On February 8 of 1855, the countryfolk of South Devon, England, by the River Exe, settled into their beds during the midst of a heavy snow storm. When they awoke, they found miles of inexplicable hoof-like prints spanning theirs and neighboring villages. This is the story of The Devil’s Footprints of South Devon.
The people of South Devon, England were hard working country people familiar with the surrounding nature and wildlife. The area had been experiencing a particularly hard winter – one which many local papers described as the worst that any of the eldest in the town had ever seen. Both nearby rivers, the Exe and the Teign, had frozen over throughout the majority of their expanse, giving opportunities for the townsfolk to hold great community games and even dinners. On the night of February 8th, when the people of Devon settled in to bed, a howling snow storm bore down fiercely on the land. It was upon waking the following morning that the first reports of the strange footprints began to roll in.
The markings were described as hoof-like in nature, and distinctly bipedal, although they seemed to trail in a straight line, as opposed to a standard gait of right to left. They measured approximately 4 inches long and 3 inches wide, and were spaced anywhere between 8 to 16 inches apart from one another. Reports of the strange prints spanned an area of about 100 miles, reaching towns like Dawlish and Oaklands. The most disconcerting aspect of the prints, however, was the impossible path that they seemed to follow. Some reports describe the prints as leading straight to the front door of houses and then continuing across the snow-covered roofs, as if the creature making the prints had suddenly sprung to those heights without any sign of climbing or struggle. Other reports followed the tracks through gated gardens, and some lead straight to haybales and other objects left in fields, immediately continuing on the other side of the objects without missing a beat.
Several search parties took off in search of the source for the footprints, including a group of Dawlish tradesmen who followed the prints for approximately 5 miles without finding anything of note. Another search party from Clyde St. George followed the prints to the center of a field where they seemed to suddenly leave off midstride, and then continue several feet ahead, leading them to the conclusion that the source creature must have possessed wings and the ability to fly. By the time that the local papers had begun to avidly report on the incident on February 13, the South Devon townspeople had already dubbed the strange markings as the Devil’s Footprints.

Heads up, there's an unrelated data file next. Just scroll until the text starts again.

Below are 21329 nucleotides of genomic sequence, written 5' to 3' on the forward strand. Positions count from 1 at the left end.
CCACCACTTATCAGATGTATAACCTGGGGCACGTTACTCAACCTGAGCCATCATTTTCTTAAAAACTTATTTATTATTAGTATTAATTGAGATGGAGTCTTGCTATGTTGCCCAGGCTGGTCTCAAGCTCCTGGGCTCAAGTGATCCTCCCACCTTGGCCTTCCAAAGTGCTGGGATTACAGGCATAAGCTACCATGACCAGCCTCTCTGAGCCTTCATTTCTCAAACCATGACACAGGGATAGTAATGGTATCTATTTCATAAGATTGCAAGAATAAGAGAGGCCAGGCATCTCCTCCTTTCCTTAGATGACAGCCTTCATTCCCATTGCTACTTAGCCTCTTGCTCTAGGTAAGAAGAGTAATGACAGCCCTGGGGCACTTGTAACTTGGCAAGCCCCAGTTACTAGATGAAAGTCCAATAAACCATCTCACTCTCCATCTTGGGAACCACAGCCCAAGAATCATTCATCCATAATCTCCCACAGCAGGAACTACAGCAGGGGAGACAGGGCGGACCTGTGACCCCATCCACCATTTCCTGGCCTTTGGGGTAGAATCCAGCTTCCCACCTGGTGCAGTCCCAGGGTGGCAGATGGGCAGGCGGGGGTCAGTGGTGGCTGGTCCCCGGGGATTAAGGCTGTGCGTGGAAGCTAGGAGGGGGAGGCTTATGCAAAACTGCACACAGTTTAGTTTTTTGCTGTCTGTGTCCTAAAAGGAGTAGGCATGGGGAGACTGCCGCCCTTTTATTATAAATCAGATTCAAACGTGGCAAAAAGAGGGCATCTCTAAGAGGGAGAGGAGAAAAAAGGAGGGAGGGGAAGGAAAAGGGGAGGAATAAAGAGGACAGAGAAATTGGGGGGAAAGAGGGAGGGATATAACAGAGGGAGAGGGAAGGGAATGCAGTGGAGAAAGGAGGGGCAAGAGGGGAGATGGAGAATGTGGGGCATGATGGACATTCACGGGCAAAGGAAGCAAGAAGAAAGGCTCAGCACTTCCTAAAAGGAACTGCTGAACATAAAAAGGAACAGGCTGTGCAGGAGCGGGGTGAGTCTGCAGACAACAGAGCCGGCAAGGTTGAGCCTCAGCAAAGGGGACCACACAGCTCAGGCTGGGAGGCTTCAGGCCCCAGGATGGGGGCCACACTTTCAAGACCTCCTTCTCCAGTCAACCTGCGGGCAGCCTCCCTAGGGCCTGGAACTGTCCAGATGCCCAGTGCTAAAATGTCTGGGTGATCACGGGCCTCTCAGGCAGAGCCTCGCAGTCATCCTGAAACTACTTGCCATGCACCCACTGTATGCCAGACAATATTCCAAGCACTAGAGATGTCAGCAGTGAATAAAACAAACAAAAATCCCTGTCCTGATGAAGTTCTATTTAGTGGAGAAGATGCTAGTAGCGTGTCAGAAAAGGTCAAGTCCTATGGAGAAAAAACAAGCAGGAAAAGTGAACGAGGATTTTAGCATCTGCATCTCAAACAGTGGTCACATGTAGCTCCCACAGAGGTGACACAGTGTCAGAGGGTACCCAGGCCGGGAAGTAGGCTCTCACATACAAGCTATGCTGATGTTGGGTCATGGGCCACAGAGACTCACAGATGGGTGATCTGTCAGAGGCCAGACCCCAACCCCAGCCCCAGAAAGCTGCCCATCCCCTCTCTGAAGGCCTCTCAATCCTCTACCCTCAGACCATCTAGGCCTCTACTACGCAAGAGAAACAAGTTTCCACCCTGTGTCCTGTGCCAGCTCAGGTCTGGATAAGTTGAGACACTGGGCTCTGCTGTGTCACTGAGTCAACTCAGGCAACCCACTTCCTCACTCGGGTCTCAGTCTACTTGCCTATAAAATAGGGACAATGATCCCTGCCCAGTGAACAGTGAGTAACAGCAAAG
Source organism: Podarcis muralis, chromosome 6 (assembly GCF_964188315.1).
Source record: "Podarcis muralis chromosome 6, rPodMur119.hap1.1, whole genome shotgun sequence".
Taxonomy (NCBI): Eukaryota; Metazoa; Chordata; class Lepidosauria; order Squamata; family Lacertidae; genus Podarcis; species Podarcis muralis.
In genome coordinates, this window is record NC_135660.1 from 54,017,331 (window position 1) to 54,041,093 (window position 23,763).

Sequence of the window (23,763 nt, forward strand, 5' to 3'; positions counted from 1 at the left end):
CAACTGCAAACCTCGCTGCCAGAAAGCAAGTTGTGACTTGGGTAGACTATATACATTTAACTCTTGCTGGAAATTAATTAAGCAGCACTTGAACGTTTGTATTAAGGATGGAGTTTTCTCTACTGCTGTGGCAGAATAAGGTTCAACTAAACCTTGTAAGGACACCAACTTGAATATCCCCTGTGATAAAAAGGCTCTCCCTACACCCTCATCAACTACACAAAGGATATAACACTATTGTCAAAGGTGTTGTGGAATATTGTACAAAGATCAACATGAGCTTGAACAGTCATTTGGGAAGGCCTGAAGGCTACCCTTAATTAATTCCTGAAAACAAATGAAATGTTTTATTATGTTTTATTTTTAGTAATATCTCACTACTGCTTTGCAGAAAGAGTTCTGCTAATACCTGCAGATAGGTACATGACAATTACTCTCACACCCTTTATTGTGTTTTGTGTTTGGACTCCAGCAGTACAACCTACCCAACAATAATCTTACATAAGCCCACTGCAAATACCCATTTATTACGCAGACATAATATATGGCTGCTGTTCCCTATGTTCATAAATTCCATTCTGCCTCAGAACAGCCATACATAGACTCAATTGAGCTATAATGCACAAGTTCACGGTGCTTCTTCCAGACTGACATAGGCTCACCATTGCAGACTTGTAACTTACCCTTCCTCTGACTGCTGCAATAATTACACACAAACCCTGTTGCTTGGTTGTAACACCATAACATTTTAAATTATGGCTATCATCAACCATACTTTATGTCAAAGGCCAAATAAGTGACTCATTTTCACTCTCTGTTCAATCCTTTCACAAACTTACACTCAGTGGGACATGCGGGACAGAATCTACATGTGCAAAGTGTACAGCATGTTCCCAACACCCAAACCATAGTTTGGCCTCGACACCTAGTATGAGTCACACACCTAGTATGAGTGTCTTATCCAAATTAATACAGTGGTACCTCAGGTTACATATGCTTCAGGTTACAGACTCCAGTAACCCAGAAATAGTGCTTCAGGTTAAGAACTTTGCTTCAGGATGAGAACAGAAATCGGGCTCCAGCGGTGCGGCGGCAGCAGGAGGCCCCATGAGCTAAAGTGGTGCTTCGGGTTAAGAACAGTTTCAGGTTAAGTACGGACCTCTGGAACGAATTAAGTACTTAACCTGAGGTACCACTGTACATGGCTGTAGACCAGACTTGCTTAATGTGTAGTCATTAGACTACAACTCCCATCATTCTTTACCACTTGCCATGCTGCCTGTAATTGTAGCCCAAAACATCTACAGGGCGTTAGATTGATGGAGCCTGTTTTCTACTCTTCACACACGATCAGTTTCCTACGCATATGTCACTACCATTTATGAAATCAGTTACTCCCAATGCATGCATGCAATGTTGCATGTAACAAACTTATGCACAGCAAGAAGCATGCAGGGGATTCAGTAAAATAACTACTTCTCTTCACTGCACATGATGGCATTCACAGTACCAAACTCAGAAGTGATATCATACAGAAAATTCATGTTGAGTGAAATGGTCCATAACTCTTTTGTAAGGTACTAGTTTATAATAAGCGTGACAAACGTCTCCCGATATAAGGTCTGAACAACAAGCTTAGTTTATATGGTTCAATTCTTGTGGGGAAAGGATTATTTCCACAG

Several theories have been posed as the cause of the footprints. Geoffrey Household, a British author of thriller novels, suggested that the markings were the result of some a runaway balloon set forth from the Devonport Dockyard and trailing shackles beneath it. Mike Dash, the author of a paper entitled The Devil’s Hoofmarks: Source Material on the Great Devon Mystery of 1855, a comprehensive collection of reports and articles published in the Fortean Studies Journal, made the conclusion that the prints were simply made by hopping rodents. He is not alone in his thinking. The animals blamed for having created the prints spans from moose, to swans, to even an escaped kangaroo. This theory has failed to gain much traction over the years, as it simply doesn’t explain the strange locations of the prints, and furthermore, the townspeople were familiar with local wildlife, and would have instantly seen the prints as something recognizable. Still yet, other sceptics fail to see the incident as an incident at all, citing varying reports of the appearance of the prints, and a supposed exaggeration of the miles that they covered.
Interestingly, in my research for this article, I found that the South Devon claims of 1855 were not the only time in history that footprints of this nature had been reported. In May of 1840, Captain Sir James Ross and his crew landed on the shores of Grande Terre in Guadeloupe with the aim of documenting the plant and animal life in the area. After many excursions, he reported in his journals that the island was strikingly lacking in animal life. However, on an expedition through some of the snow-covered areas of the island, Ross and his crew came across a path of what they described as horse-like hoofprints. He could not explain his findings. On January 10 of 1945, hoof-like prints were discovered spanning several miles of fields and hillsides in Everberg, Belgium. The prints were described as perched upon the top of the snow, with no sign of animal weight forcing them into the drifts. Finally, on March 5 of 2009, Jill Wade of Woolsery, a town very close to South Devon, discovered a trail of hoofprints beginning at her window and continuing through her yard before disappearing over the fence. A biologist from the Centre of Fortean Zoology examined the prints, but was unable to identify them, and simply stated that they closely resembled the prints left in South Devon in 1855.
Ultimately, this mystery has not yet been solved. What do you think happened on the night of February 8, 1855 in South Devon, England? Were the prints caused by an animal? Or something more dastardly? Let me know in the comments below, and stay tuned for another entry in The K Files.